So i thought about this a bit more.
As i pondered the book, i thought about a verse which is quoted often in it, and which i have long loved and mused over.
ובאו אובדים מארץ אשור, והנדחים מארץ מצרים, והשתחוו לה' בהר קודש בירושלים"
and those lost in the land of Ashur (Assyria), and those detained in the land of Egypt, shall come and bow down to G-d in the holy mountain, in Jerusalem."
I've long been familiar with, and fond of, the explanation that there are 2 'types' of Jews who make aliyah to Eretz Yisrael. Those lost in the land of Ashur are those who lost their way, forgot their destination as Jews, in the good lands, in the places of riches and success (ashur עשור means riches, while אשור, pronounced the same but spelt differently, means fortune, happiness). Those detained in the land of Egypt are those who were forcibly prevented, through hardship, suffering, physical detention, and the like, from returning to the Land (Egypt - mitzrayim מצרים in Bebrew - comes from the Hebrew root tzar- צר, meaning constricted, restricted, narrowed, hemmed in). Both those who forgot the desire to return home, and those who wished to come home but were unable to do so, will at the end of days come back to serve G-d in His temple in Jerusalem.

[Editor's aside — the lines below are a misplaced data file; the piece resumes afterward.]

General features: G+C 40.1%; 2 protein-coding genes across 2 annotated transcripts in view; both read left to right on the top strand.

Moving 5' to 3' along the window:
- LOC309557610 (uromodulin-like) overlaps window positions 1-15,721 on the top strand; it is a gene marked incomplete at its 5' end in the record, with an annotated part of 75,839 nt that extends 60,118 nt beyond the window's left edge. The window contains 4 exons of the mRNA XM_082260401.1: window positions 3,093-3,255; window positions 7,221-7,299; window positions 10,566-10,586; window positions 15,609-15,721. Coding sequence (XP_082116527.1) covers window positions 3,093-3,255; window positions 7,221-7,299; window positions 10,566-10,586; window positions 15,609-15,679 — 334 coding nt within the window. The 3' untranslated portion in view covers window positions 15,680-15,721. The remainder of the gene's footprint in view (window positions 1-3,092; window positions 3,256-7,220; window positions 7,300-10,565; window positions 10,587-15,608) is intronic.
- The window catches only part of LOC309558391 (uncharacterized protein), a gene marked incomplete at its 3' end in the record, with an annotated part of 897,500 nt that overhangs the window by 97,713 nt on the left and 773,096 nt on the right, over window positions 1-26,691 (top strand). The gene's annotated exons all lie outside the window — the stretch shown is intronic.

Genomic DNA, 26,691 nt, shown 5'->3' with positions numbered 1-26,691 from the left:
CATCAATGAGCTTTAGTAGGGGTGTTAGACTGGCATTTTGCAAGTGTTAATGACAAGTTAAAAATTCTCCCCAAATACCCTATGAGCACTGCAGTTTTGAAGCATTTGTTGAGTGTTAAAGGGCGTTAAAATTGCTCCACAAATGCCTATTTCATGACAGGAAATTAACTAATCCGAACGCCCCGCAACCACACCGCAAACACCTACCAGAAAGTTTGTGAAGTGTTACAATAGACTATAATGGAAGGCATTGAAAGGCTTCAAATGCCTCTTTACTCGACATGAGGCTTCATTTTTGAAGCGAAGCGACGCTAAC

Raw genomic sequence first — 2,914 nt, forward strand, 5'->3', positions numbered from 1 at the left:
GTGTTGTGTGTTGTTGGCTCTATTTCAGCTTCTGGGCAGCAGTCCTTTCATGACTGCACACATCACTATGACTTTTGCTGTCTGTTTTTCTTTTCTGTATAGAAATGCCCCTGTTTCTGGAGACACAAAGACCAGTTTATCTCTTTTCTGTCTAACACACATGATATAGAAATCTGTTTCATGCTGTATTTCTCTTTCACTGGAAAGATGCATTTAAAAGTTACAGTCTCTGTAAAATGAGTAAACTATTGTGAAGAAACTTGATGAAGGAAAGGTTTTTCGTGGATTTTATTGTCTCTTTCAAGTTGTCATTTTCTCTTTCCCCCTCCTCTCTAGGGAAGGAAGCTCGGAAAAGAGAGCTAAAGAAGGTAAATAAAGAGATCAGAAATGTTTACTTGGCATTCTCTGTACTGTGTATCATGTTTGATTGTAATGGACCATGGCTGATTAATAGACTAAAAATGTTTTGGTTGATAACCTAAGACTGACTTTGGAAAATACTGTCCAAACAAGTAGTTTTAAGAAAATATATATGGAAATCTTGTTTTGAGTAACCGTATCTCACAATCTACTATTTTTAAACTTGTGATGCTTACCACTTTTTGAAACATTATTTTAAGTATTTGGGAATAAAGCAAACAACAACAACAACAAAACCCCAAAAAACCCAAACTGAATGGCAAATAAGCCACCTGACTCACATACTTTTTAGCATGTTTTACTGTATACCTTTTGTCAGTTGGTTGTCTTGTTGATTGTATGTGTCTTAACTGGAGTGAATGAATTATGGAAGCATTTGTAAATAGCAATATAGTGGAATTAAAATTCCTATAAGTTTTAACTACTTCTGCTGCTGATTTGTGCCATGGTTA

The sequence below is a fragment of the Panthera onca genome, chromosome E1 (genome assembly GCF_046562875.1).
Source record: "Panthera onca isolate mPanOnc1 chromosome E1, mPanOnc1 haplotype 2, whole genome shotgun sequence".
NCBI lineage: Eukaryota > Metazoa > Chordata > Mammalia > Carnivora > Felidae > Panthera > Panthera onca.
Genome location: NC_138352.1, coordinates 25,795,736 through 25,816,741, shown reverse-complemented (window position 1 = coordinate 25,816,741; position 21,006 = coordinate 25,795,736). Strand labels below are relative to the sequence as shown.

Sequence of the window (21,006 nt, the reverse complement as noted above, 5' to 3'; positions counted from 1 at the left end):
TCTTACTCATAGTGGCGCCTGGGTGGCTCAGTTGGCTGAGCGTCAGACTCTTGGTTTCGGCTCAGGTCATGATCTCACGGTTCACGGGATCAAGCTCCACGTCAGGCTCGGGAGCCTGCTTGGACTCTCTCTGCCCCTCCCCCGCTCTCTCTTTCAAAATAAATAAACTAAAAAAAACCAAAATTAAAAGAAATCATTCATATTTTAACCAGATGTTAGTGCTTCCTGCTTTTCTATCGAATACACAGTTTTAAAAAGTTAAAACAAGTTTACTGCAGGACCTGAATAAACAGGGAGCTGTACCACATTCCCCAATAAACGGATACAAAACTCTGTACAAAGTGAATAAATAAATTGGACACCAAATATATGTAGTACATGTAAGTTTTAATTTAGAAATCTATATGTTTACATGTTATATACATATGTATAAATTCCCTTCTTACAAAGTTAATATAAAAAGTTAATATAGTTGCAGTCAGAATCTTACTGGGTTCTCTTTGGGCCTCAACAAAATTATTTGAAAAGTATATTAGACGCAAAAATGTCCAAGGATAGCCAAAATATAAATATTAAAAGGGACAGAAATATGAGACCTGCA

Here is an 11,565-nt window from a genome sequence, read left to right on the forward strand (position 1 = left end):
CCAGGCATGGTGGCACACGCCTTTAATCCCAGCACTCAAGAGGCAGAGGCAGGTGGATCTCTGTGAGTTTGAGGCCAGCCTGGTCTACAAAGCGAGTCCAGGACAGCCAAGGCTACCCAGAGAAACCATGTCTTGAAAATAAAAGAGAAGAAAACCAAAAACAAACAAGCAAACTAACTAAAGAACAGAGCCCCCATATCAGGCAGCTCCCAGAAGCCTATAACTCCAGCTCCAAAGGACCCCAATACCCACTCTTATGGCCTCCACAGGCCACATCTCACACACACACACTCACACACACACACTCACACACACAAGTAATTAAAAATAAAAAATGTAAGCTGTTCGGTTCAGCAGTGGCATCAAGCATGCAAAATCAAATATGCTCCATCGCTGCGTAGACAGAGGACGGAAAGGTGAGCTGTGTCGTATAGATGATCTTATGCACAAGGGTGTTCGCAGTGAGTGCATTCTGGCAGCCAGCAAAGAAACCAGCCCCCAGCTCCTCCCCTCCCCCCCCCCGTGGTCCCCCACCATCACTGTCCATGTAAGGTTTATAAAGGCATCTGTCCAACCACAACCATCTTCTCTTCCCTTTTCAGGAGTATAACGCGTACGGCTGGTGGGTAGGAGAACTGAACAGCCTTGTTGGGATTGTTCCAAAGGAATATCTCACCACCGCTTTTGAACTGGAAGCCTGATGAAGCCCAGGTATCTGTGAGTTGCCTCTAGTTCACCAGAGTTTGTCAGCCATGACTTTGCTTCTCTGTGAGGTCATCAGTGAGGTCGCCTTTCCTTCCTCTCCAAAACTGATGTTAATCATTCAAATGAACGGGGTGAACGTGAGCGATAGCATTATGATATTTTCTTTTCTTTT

Rav Shlomo Carlebach used to quote this explanation, and add that those making aliyah from America are the ones lost in the land of Ashur, adrift in a sea of material success, who have managed to find their way out of the maze. And the refuseniks from Russia are the ones detained in Egypt-like hardship, restrictions and physical detention, but they have also managed to come back to the Land.